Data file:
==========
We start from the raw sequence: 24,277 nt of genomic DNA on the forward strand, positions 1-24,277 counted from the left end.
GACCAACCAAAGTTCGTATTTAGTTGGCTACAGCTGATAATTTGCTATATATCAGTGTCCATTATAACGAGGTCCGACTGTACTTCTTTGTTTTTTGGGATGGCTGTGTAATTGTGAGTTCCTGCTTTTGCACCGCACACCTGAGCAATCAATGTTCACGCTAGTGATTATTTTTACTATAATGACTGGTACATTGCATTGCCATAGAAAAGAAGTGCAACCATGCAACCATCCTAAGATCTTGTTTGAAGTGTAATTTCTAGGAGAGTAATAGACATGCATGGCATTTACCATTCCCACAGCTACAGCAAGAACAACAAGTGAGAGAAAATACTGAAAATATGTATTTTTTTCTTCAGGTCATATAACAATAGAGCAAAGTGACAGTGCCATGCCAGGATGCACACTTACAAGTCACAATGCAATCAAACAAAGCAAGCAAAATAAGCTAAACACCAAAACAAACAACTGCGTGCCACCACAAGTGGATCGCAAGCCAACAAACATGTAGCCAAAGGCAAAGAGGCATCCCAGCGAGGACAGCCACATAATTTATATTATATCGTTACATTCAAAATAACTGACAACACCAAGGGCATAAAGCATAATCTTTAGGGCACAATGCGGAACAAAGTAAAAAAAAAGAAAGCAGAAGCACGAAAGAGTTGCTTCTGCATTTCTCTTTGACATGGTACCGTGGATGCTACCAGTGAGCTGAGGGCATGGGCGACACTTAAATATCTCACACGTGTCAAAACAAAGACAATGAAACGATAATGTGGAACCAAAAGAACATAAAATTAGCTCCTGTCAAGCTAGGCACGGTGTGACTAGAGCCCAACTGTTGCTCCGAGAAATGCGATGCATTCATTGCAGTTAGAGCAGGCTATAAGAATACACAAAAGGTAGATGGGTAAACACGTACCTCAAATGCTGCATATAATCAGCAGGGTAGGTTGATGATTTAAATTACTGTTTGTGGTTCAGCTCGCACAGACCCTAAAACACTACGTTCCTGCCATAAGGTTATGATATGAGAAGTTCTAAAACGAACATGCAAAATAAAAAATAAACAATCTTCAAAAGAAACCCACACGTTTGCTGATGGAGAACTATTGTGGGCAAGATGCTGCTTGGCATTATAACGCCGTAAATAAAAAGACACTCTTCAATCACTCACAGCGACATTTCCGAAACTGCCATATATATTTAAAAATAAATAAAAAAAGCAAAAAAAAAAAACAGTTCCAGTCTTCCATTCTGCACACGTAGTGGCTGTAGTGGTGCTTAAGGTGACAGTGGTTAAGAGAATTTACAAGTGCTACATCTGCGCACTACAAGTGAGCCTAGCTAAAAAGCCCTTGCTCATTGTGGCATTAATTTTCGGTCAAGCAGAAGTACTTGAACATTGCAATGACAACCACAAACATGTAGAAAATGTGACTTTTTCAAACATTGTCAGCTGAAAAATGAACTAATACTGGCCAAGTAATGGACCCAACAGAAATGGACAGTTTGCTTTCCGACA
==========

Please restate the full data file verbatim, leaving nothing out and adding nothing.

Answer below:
We start from the raw sequence: 24,277 nt of genomic DNA on the forward strand, positions 1-24,277 counted from the left end.
GACCAACCAAAGTTCGTATTTAGTTGGCTACAGCTGATAATTTGCTATATATCAGTGTCCATTATAACGAGGTCCGACTGTACTTCTTTGTTTTTTGGGATGGCTGTGTAATTGTGAGTTCCTGCTTTTGCACCGCACACCTGAGCAATCAATGTTCACGCTAGTGATTATTTTTACTATAATGACTGGTACATTGCATTGCCATAGAAAAGAAGTGCAACCATGCAACCATCCTAAGATCTTGTTTGAAGTGTAATTTCTAGGAGAGTAATAGACATGCATGGCATTTACCATTCCCACAGCTACAGCAAGAACAACAAGTGAGAGAAAATACTGAAAATATGTATTTTTTTCTTCAGGTCATATAACAATAGAGCAAAGTGACAGTGCCATGCCAGGATGCACACTTACAAGTCACAATGCAATCAAACAAAGCAAGCAAAATAAGCTAAACACCAAAACAAACAACTGCGTGCCACCACAAGTGGATCGCAAGCCAACAAACATGTAGCCAAAGGCAAAGAGGCATCCCAGCGAGGACAGCCACATAATTTATATTATATCGTTACATTCAAAATAACTGACAACACCAAGGGCATAAAGCATAATCTTTAGGGCACAATGCGGAACAAAGTAAAAAAAAAGAAAGCAGAAGCACGAAAGAGTTGCTTCTGCATTTCTCTTTGACATGGTACCGTGGATGCTACCAGTGAGCTGAGGGCATGGGCGACACTTAAATATCTCACACGTGTCAAAACAAAGACAATGAAACGATAATGTGGAACCAAAAGAACATAAAATTAGCTCCTGTCAAGCTAGGCACGGTGTGACTAGAGCCCAACTGTTGCTCCGAGAAATGCGATGCATTCATTGCAGTTAGAGCAGGCTATAAGAATACACAAAAGGTAGATGGGTAAACACGTACCTCAAATGCTGCATATAATCAGCAGGGTAGGTTGATGATTTAAATTACTGTTTGTGGTTCAGCTCGCACAGACCCTAAAACACTACGTTCCTGCCATAAGGTTATGATATGAGAAGTTCTAAAACGAACATGCAAAATAAAAAATAAACAATCTTCAAAAGAAACCCACACGTTTGCTGATGGAGAACTATTGTGGGCAAGATGCTGCTTGGCATTATAACGCCGTAAATAAAAAGACACTCTTCAATCACTCACAGCGACATTTCCGAAACTGCCATATATATTTAAAAATAAATAAAAAAAGCAAAAAAAAAAAACAGTTCCAGTCTTCCATTCTGCACACGTAGTGGCTGTAGTGGTGCTTAAGGTGACAGTGGTTAAGAGAATTTACAAGTGCTACATCTGCGCACTACAAGTGAGCCTAGCTAAAAAGCCCTTGCTCATTGTGGCATTAATTTTCGGTCAAGCAGAAGTACTTGAACATTGCAATGACAACCACAAACATGTAGAAAATGTGACTTTTTCAAACATTGTCAGCTGAAAAATGAACTAATACTGGCCAAGTAATGGACCCAACAGAAATGGACAGTTTGCTTTCCGACA